A quiet quarter in the physical entertainment market was punctuated by shoppers seeking more for their money according to Kantar data for the 12 weeks to 7 April. A decline in shopper numbers, fewer major gaming and music releases and store closures for HMV meant the overall market declined by 17.4% in the 12 weeks to 7 April when compared with last year.
After a slow first quarter as shoppers took stock after Christmas, developers and retailers must now reposition and look to promote something extra beyond the obvious benefits physical formats can offer. Now more than ever the market needs to be creative and offer consumers something they can’t get from newer media – and this has started to show.
Golden oldies make a new splash in video game market
Remaking old favourites has been a popular trend in the video game market for some time and familiar names were once again top sellers over the past quarter. Principally, Resident Evil 2, a direct remake of the 1998 zombie classic, was one of this quarter’s most successful titles. The game built on an existing trend for remade classics which has seen titles featuring Crash Bandicoot, Spyro and Tetris all have success in the past few years.
The trip down memory lane is one reason behind the popularity of remade titles, however over two-thirds of Crash Bandicoot N.Sane Trilogy sales and 57% of Spyro Reignited Trilogy’s were by the under-35 category. Compared with the average new release – where less than half of buyers are under 35 – this shows that revived titles are just as popular with young gamers now as they were in their heyday.
In good news for the high street, physical stores grew their share of the gaming market for the first time since 2016. The ecommerce giants lost share to bricks and mortar retailers in the past 12 weeks, with online accounting for 44.1% of sales – down from 47.1% this time last year – compared with physical stores at 55.9%, up three percentage points on 12 months ago.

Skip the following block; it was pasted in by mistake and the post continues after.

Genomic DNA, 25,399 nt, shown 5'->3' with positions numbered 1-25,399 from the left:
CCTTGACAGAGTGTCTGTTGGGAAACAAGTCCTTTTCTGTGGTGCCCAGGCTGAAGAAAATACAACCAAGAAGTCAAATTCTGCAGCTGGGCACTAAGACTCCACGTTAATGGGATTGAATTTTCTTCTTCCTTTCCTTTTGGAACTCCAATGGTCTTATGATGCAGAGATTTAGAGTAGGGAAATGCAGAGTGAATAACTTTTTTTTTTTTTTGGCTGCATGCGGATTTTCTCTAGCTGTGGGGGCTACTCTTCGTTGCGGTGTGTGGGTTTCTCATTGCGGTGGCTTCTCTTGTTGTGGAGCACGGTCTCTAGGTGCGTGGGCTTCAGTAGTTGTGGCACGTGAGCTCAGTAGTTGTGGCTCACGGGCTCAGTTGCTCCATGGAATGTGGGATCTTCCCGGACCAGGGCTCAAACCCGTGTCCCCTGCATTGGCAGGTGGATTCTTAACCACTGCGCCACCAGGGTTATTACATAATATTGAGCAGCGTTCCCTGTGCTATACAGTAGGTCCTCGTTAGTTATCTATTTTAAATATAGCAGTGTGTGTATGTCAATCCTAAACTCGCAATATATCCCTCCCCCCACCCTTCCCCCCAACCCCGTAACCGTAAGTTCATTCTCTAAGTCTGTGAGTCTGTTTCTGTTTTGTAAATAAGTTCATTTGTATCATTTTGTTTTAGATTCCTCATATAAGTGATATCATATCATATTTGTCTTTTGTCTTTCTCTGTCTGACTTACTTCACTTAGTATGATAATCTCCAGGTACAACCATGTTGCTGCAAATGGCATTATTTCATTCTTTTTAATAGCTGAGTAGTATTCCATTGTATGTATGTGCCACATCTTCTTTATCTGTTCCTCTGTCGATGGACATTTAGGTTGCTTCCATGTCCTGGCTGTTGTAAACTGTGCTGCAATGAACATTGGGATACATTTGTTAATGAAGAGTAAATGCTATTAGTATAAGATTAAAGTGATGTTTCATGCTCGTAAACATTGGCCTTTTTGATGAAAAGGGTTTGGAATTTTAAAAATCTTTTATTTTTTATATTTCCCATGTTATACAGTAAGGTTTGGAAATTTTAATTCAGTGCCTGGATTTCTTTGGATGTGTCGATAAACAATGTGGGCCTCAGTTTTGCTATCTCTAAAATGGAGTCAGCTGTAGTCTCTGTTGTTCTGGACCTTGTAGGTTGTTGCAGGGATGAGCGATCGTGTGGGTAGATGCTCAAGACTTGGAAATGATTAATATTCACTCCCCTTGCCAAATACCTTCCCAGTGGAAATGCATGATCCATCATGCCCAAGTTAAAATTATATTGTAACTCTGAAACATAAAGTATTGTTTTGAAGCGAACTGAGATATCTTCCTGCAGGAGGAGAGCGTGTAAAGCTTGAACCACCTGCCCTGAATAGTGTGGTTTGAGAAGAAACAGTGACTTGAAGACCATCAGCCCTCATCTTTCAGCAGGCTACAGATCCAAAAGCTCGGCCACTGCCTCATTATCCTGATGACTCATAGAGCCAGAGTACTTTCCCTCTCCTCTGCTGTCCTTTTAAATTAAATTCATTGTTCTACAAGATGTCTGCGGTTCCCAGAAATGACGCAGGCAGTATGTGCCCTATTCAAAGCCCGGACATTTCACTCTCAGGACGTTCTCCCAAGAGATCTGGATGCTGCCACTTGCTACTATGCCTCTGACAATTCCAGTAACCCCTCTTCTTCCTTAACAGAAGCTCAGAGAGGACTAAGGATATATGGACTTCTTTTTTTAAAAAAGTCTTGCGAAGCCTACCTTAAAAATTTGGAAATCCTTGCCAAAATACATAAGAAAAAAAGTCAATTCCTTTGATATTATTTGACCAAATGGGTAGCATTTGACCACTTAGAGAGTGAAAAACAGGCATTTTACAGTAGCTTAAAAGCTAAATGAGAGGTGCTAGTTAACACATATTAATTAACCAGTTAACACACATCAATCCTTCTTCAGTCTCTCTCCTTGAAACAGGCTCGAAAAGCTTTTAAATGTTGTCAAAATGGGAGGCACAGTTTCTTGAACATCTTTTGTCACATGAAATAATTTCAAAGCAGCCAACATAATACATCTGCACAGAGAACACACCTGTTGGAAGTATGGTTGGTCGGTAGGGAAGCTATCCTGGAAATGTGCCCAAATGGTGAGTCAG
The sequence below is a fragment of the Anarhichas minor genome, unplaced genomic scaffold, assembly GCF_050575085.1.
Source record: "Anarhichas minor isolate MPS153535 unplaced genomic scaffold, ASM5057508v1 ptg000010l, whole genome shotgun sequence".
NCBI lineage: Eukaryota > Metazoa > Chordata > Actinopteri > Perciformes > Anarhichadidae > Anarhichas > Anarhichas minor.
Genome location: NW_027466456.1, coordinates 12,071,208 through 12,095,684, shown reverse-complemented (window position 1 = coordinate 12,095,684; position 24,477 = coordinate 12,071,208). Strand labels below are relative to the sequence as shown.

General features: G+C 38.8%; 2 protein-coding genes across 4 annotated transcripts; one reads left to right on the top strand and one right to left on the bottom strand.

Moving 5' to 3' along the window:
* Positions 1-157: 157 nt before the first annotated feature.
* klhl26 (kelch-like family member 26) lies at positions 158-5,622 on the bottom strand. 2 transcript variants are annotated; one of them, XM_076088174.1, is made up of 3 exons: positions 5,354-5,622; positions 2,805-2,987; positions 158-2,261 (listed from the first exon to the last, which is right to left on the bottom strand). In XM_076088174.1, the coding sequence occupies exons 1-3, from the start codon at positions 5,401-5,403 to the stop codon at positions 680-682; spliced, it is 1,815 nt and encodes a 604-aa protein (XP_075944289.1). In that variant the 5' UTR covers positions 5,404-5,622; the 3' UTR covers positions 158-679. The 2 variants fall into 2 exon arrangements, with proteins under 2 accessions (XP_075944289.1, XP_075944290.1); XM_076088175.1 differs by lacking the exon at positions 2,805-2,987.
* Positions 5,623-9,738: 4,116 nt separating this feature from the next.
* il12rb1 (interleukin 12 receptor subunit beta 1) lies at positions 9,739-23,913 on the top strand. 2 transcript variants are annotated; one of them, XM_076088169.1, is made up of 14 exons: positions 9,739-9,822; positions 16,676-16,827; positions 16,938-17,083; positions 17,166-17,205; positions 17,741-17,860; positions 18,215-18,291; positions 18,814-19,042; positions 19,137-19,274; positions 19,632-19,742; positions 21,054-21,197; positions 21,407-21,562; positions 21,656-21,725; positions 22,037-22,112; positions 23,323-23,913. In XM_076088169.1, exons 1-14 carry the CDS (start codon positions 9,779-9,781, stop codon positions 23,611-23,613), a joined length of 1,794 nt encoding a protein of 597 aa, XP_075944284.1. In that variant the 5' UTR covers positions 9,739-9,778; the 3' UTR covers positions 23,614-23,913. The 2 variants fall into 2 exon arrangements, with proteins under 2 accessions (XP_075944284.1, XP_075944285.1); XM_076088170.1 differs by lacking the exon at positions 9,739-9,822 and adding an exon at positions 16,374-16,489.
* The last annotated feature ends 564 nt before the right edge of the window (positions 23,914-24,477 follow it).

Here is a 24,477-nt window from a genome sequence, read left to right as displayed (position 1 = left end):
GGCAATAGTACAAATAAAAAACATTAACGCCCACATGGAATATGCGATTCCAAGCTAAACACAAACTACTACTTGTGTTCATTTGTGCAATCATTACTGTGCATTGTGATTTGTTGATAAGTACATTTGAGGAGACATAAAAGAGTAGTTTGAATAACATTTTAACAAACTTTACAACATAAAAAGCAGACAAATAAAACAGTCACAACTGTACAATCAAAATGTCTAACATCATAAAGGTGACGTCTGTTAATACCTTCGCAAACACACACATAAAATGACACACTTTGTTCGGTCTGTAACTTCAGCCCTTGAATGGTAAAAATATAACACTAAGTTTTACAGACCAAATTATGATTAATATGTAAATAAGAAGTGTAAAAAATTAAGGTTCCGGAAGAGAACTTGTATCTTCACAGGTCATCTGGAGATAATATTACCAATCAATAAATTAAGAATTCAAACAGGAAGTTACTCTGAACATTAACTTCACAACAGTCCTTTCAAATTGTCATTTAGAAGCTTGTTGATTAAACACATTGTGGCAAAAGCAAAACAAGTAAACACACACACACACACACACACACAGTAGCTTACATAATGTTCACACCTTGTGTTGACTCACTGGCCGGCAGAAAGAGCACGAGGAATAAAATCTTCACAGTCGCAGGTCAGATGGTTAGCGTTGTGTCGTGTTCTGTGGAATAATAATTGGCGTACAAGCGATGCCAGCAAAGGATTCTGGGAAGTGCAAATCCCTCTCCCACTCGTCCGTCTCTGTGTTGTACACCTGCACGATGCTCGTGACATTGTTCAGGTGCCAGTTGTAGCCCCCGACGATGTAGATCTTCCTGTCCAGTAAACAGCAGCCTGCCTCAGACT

Among consoles, the newer and more practical Nintendo Switch, which can be played on the go or at home, has taken market share from behemoths PlayStation and Xbox this quarter. While music and film are now enjoyed just as much on the move as they are at home, the full blown gaming experience hasn’t been as accessible out and about. The Nintendo Switch is a major step in the right direction – and has taken sizeable market share from PlayStation and Xbox.
PlayStation and Xbox have also been impacted by ongoing rumours about new hardware on the horizon. The two console giants need to keep shoppers engaged as they wait for the new generation of releases – one way to do this is through high-profile exclusive games.
Box-set binges and cosy nights in hold the key for home video
TV programmes on Blu-ray enjoyed growth of 31% in the first quarter of this year. Beyond the big screen blockbuster releases, the major video events this period were homegrown TV titles such as Doctor Who – proving there’s an appetite for high definition content across TV as well. It’s no secret that viewers increasingly enjoy long sessions watching TV shows and the video market is set to benefit from the release of the new Game of Thrones Season 8 box set coming up later this year.
Musicals and biopics continue to dominate among feature-length titles on home video. Following the success of The Greatest Showman and Mamma Mia 2 in 2018, Bohemian Rhapsody was the best-selling title in the first quarter of this year, taken home by 600,000 shoppers in the past 12 weeks. However, overall the physical video market declined by 24%, with sales affected by HMV’s store closures in February.
Shoppers aged 35 and over are buying fewer home video releases to watch alone or with their partners. Keeping this age demographic engaged will be key for physical video, as their younger counterparts become increasingly digital-exclusive every year. With couples increasingly looking to add another dimension to their date nights, retailers should be doing more to promote the evening’s entertainment in promotions and deals. A meal, bottle of wine and rom-com for £20 is a full night in at a very reasonable price.
Purists willing to spend more on their favourite artists
Artist websites and concert venue stalls are two of the few resilient physical music markets as fans increasingly subscribe to streaming services rather than traditional hard copies. Artist websites and concert venues now account for 7.3% of the market, up from 4.7% this time last year. As shoppers don’t need to buy an album to listen to it anymore, they are willing to splash out on the music they actually want to keep and the artists they want to support. The power of social media allows artists with smaller and more dedicated followings to link their marketing directly to their personal sales arms. For high street retailers, stocking additional merchandise to tie in to big releases may be a way to encourage shoppers to purchase them outright rather than listening to major hits through streaming services.